Frederick Douglass on the 4th of July

One of the most stirring speeches I know was given by Frederick Douglass for Independence Day: “What to the Slave is the 4th of July.” It was delivered in Rochester, New York on July 5, 1852. You can find the full speech here; below are some excerpts.

To say now that America was right, and England wrong, is exceedingly easy. Everybody can say it; the dastard, not less than the noble brave, can flippantly discant on the tyranny of England towards the American Colonies. It is fashionable to do so; but there was a time when to pronounce against England, and in favor of the cause of the colonies, tried men’s souls. They who did so were accounted in their day, plotters of mischief, agitators and rebels, dangerous men. To side with the right, against the wrong, with the weak against the strong, and with the oppressed against the oppressor! Here lies the merit, and the one which, of all others, seems unfashionable in our day.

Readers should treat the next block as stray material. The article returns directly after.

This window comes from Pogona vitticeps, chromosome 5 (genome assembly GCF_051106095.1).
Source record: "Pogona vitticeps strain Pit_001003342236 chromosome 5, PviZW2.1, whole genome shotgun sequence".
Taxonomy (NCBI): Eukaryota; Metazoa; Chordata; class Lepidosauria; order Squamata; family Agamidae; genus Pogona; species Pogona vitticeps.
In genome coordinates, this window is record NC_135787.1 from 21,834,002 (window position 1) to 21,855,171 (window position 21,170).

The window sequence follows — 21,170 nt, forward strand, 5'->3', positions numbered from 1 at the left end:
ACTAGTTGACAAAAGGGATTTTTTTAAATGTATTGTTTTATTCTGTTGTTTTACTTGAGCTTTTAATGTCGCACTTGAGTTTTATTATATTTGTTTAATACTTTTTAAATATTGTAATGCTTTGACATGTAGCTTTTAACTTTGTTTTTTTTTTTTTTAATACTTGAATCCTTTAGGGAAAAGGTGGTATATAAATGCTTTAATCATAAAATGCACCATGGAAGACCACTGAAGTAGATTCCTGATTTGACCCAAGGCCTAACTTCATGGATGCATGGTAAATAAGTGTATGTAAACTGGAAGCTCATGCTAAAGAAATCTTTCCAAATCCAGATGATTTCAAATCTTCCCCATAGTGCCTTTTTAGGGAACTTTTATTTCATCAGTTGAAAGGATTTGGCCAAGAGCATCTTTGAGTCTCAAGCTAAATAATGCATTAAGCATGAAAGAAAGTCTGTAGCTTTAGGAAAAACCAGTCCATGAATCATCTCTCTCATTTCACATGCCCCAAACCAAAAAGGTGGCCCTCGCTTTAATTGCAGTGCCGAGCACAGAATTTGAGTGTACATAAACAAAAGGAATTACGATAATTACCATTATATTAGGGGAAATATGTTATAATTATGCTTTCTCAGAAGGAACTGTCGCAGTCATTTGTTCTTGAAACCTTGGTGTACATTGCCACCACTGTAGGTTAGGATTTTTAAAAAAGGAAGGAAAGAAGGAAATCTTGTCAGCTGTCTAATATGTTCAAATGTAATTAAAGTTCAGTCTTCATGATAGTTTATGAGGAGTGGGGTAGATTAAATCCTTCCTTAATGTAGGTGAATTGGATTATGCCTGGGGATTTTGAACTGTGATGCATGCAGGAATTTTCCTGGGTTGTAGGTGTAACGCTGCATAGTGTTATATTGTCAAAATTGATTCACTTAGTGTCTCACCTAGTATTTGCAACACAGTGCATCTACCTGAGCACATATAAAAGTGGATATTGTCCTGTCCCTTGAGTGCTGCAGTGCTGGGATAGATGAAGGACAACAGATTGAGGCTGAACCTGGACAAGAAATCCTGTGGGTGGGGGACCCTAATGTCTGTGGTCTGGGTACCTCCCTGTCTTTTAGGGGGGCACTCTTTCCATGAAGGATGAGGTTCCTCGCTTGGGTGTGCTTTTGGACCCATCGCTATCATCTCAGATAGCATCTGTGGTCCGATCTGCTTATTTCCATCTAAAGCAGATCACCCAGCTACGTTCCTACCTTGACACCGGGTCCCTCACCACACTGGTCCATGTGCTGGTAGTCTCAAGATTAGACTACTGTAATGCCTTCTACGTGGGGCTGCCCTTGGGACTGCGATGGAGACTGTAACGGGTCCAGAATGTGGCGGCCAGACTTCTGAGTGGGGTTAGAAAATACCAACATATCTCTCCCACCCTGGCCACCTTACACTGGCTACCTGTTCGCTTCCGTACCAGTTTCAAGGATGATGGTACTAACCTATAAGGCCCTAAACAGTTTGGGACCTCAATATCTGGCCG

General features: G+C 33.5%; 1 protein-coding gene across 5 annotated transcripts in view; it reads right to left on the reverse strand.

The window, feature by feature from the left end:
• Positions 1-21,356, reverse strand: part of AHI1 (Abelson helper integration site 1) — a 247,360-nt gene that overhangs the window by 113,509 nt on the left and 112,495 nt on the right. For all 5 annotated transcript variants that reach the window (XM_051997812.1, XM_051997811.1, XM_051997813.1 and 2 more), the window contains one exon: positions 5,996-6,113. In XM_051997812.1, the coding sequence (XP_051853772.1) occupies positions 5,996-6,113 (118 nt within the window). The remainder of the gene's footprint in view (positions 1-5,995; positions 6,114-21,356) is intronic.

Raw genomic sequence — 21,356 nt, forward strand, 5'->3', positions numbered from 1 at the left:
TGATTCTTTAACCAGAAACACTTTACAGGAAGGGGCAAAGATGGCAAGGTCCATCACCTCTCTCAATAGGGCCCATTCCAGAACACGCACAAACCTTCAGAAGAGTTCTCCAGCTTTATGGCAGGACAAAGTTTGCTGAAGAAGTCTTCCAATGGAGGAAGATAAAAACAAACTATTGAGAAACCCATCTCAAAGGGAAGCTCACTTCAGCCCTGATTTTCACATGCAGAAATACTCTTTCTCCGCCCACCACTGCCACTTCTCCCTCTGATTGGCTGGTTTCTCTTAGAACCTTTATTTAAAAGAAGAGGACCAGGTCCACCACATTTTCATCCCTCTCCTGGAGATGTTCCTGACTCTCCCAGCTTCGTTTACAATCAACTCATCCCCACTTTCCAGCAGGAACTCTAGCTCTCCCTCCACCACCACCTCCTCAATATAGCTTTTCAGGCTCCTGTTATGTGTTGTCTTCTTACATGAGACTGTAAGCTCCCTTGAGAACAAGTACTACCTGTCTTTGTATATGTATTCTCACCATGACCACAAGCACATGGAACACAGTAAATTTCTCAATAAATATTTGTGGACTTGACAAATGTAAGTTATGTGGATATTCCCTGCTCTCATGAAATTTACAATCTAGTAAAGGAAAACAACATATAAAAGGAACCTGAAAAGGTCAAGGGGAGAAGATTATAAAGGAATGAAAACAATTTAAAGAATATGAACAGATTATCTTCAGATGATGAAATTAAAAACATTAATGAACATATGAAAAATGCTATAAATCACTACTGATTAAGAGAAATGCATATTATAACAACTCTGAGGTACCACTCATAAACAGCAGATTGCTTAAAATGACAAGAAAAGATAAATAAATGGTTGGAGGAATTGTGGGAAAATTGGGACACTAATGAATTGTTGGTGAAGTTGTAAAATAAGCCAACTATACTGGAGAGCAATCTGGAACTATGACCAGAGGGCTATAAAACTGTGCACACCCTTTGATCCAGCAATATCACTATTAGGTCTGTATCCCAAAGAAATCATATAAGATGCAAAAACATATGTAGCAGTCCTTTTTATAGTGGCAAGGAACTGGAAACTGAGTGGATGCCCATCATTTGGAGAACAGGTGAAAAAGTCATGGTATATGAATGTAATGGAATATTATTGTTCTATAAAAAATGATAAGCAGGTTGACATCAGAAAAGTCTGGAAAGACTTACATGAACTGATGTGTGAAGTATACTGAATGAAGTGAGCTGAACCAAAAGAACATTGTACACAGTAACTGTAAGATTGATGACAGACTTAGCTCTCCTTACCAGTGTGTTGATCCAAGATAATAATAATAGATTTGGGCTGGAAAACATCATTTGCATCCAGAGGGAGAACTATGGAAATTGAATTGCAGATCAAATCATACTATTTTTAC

What point in the anti-slavery creed would you have me argue? On what branch of the subject do the people of this country need light? Must I undertake to prove that the slave is a man? That point is conceded already. Nobody doubts it. The slaveholders themselves acknowledge it in the enactment of laws for their government. They acknowledge it when they punish disobedience on the part of the slave. There are seventy-two crimes in the State of Virginia, which, if committed by a black man, (no matter how ignorant he be), subject him to the punishment of death; while only two of the same crimes will subject a white man to the like punishment. What is this but the acknowledgement that the slave is a moral, intellectual and responsible being? The manhood of the slave is conceded. It is admitted in the fact that Southern statute books are covered with enactments forbidding, under severe fines and penalties, the teaching of the slave to read or to write. When you can point to any such laws, in reference to the beasts of the field, then I may consent to argue the manhood of the slave. When the dogs in your streets, when the fowls of the air, when the cattle on your hills, when the fish of the sea, and the reptiles that crawl, shall be unable to distinguish the slave from a brute, then will I argue with you that the slave is a man!